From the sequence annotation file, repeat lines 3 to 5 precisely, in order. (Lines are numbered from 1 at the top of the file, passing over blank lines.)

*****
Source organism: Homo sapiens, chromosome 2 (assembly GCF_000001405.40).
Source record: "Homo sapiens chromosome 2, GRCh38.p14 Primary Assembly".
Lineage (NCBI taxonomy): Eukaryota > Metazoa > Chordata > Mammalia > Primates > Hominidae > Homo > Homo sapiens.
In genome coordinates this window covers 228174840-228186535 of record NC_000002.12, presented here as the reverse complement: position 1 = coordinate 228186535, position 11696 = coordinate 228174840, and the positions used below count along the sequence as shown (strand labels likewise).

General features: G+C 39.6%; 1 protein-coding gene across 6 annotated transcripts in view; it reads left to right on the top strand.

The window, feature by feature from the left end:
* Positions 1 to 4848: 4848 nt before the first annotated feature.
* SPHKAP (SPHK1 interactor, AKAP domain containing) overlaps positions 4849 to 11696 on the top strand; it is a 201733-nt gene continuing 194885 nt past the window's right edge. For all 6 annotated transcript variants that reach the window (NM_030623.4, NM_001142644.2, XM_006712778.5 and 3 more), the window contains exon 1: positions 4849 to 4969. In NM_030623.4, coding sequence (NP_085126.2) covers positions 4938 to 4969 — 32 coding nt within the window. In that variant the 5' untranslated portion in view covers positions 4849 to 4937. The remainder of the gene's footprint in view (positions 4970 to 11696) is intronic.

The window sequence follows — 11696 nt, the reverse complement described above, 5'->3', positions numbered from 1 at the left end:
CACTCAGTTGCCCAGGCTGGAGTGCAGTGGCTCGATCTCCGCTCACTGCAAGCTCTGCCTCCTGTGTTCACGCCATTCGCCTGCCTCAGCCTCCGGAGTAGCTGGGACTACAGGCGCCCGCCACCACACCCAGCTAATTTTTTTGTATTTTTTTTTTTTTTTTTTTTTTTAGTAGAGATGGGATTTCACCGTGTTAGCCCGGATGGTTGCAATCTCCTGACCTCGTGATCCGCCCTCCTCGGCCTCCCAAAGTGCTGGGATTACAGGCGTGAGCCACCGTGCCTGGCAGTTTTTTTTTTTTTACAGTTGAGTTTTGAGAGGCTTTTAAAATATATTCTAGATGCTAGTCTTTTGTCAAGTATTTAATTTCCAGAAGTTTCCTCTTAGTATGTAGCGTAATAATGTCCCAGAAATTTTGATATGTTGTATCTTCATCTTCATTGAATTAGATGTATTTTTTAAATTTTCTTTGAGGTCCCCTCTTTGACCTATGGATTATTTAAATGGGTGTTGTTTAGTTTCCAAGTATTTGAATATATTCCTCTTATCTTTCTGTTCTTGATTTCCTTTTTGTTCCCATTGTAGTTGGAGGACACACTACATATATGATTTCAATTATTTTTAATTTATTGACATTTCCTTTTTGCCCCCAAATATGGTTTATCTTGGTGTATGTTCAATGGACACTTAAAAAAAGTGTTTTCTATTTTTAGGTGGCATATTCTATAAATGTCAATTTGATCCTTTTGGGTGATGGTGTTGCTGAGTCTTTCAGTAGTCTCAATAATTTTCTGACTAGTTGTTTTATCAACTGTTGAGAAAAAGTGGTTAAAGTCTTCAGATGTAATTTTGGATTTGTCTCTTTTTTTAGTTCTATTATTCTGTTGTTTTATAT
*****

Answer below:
Lineage (NCBI taxonomy): Eukaryota > Metazoa > Chordata > Mammalia > Primates > Hominidae > Homo > Homo sapiens.
In genome coordinates this window covers 228174840-228186535 of record NC_000002.12, presented here as the reverse complement: position 1 = coordinate 228186535, position 11696 = coordinate 228174840, and the positions used below count along the sequence as shown (strand labels likewise).

General features: G+C 39.6%; 1 protein-coding gene across 6 annotated transcripts in view; it reads left to right on the top strand.